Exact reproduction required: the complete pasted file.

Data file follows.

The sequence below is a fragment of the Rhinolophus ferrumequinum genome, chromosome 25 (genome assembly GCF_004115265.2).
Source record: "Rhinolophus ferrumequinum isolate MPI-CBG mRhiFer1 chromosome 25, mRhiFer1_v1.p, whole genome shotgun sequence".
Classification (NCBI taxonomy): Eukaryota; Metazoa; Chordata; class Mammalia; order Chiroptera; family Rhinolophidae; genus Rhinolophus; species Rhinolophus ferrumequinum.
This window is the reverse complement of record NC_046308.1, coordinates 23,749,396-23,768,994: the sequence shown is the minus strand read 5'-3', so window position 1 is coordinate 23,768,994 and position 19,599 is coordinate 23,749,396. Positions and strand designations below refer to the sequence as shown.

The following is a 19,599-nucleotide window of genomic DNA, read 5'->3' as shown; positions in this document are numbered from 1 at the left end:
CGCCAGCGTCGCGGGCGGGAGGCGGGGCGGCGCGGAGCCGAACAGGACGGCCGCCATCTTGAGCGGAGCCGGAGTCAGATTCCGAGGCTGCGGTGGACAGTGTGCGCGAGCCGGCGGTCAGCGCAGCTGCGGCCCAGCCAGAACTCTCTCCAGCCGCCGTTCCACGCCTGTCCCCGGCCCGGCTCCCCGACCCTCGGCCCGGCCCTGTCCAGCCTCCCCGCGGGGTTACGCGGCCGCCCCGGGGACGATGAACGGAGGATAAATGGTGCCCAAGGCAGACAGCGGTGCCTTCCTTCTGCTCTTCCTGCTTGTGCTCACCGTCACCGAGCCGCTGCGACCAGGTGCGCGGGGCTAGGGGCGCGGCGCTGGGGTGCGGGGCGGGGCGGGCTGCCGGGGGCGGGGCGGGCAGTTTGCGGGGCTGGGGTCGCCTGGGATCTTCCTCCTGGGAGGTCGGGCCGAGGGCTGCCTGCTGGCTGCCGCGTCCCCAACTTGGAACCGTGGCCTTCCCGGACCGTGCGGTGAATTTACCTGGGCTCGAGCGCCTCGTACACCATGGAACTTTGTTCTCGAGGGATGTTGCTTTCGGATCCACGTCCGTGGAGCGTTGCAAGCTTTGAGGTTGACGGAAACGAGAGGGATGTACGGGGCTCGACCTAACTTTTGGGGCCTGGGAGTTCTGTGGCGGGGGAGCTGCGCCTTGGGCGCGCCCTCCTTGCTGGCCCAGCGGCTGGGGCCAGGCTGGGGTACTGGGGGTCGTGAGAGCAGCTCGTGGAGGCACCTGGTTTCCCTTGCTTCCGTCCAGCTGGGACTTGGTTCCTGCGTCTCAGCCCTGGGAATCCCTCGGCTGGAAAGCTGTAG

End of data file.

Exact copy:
The sequence below is a fragment of the Rhinolophus ferrumequinum genome, chromosome 25 (genome assembly GCF_004115265.2).
Source record: "Rhinolophus ferrumequinum isolate MPI-CBG mRhiFer1 chromosome 25, mRhiFer1_v1.p, whole genome shotgun sequence".
Classification (NCBI taxonomy): Eukaryota; Metazoa; Chordata; class Mammalia; order Chiroptera; family Rhinolophidae; genus Rhinolophus; species Rhinolophus ferrumequinum.
This window is the reverse complement of record NC_046308.1, coordinates 23,749,396-23,768,994: the sequence shown is the minus strand read 5'-3', so window position 1 is coordinate 23,768,994 and position 19,599 is coordinate 23,749,396. Positions and strand designations below refer to the sequence as shown.

The following is a 19,599-nucleotide window of genomic DNA, read 5'->3' as shown; positions in this document are numbered from 1 at the left end:
CGCCAGCGTCGCGGGCGGGAGGCGGGGCGGCGCGGAGCCGAACAGGACGGCCGCCATCTTGAGCGGAGCCGGAGTCAGATTCCGAGGCTGCGGTGGACAGTGTGCGCGAGCCGGCGGTCAGCGCAGCTGCGGCCCAGCCAGAACTCTCTCCAGCCGCCGTTCCACGCCTGTCCCCGGCCCGGCTCCCCGACCCTCGGCCCGGCCCTGTCCAGCCTCCCCGCGGGGTTACGCGGCCGCCCCGGGGACGATGAACGGAGGATAAATGGTGCCCAAGGCAGACAGCGGTGCCTTCCTTCTGCTCTTCCTGCTTGTGCTCACCGTCACCGAGCCGCTGCGACCAGGTGCGCGGGGCTAGGGGCGCGGCGCTGGGGTGCGGGGCGGGGCGGGCTGCCGGGGGCGGGGCGGGCAGTTTGCGGGGCTGGGGTCGCCTGGGATCTTCCTCCTGGGAGGTCGGGCCGAGGGCTGCCTGCTGGCTGCCGCGTCCCCAACTTGGAACCGTGGCCTTCCCGGACCGTGCGGTGAATTTACCTGGGCTCGAGCGCCTCGTACACCATGGAACTTTGTTCTCGAGGGATGTTGCTTTCGGATCCACGTCCGTGGAGCGTTGCAAGCTTTGAGGTTGACGGAAACGAGAGGGATGTACGGGGCTCGACCTAACTTTTGGGGCCTGGGAGTTCTGTGGCGGGGGAGCTGCGCCTTGGGCGCGCCCTCCTTGCTGGCCCAGCGGCTGGGGCCAGGCTGGGGTACTGGGGGTCGTGAGAGCAGCTCGTGGAGGCACCTGGTTTCCCTTGCTTCCGTCCAGCTGGGACTTGGTTCCTGCGTCTCAGCCCTGGGAATCCCTCGGCTGGAAAGCTGTAG